The Government is pleased to support QAGOMA's acquisition of these culturally and historically significant Papunya boards from the Central Desert region, painted in the first critical years of Australia's contemporary Aboriginal art movement.
QAGOMA is dedicated to showcasing historical and contemporary Indigenous Australian art and reflecting the rich diversity of Aboriginal and Torres Strait Islander cultures. This acquisition guarantees this important set of paintings are retained in Australia and can be showcased for locals and visitors alike to study and enjoy.
Purchased from the Ian Rogers Collection in Melbourne, the seven boards represent the work of the founding artists of the Papunya Tula Art Movement in the Northern Territory, which began in 1971. Collections of this nature and quality are rare, making this an exceptional acquisition for QAGOMA.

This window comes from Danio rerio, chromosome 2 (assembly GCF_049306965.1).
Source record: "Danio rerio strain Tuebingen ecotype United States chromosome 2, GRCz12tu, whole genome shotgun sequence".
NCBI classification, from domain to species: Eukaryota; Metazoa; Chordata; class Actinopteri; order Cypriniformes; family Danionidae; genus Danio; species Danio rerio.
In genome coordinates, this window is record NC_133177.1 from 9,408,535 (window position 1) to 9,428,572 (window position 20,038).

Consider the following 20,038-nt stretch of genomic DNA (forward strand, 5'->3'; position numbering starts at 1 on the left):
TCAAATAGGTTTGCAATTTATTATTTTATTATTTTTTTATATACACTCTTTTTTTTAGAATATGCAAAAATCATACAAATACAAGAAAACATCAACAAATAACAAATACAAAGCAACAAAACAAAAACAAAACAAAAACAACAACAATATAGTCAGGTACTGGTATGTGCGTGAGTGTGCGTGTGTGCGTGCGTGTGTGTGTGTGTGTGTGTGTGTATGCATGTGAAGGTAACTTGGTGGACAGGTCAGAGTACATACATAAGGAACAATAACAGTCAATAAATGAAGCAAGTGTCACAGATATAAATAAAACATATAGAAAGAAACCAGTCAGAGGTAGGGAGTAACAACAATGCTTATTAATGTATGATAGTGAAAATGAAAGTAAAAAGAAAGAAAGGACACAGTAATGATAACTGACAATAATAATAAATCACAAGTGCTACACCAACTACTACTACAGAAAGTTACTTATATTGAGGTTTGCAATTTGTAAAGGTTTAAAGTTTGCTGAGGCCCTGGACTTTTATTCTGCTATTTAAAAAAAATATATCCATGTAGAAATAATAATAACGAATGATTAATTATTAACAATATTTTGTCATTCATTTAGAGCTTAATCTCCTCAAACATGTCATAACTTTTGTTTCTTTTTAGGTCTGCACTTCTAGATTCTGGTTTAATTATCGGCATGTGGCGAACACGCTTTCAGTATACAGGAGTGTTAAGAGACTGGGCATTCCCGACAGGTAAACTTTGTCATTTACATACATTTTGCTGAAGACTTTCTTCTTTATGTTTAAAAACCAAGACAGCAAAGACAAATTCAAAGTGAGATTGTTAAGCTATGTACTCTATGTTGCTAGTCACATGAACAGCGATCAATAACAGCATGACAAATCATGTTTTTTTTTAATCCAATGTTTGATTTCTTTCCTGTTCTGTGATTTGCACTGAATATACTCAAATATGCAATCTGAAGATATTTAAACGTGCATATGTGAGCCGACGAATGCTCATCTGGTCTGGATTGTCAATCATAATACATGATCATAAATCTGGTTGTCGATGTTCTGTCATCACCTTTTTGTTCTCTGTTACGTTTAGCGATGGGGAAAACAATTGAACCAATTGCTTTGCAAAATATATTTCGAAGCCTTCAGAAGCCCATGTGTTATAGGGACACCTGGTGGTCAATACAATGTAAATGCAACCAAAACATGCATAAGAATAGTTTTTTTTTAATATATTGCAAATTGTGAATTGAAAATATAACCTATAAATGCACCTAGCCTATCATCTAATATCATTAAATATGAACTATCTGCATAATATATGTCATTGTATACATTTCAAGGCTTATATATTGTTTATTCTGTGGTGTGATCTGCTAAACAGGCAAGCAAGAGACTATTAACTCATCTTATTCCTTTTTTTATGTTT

The seven Papunya board paintings are:
Tim Leura Tjapaltjarri, Untitled (Euro Dreaming Ceremony), 1972
Uta Uta Tjangala, Tjitiji Kutjarra at Yawarrankunya (Two Boys Dreaming), 1972
Johnny Warangula Tjupurrula, Women's ceremony in a cave, 1971
Charlie Tarawa (Wartuma) Tjungurrayi, The Importance of Fire, 1973.
The acquisition of the Papunya Boards for QAGOMA is supported through the Australian Government's National Cultural Heritage Account. QAGOMA will contribute $400,000.
The National Cultural Heritage Account helps keep items of cultural significance in Australia so they can be preserved and made available to the public. Public cultural organisations can apply for funding to purchase, preserve and provide permanent public access to these items.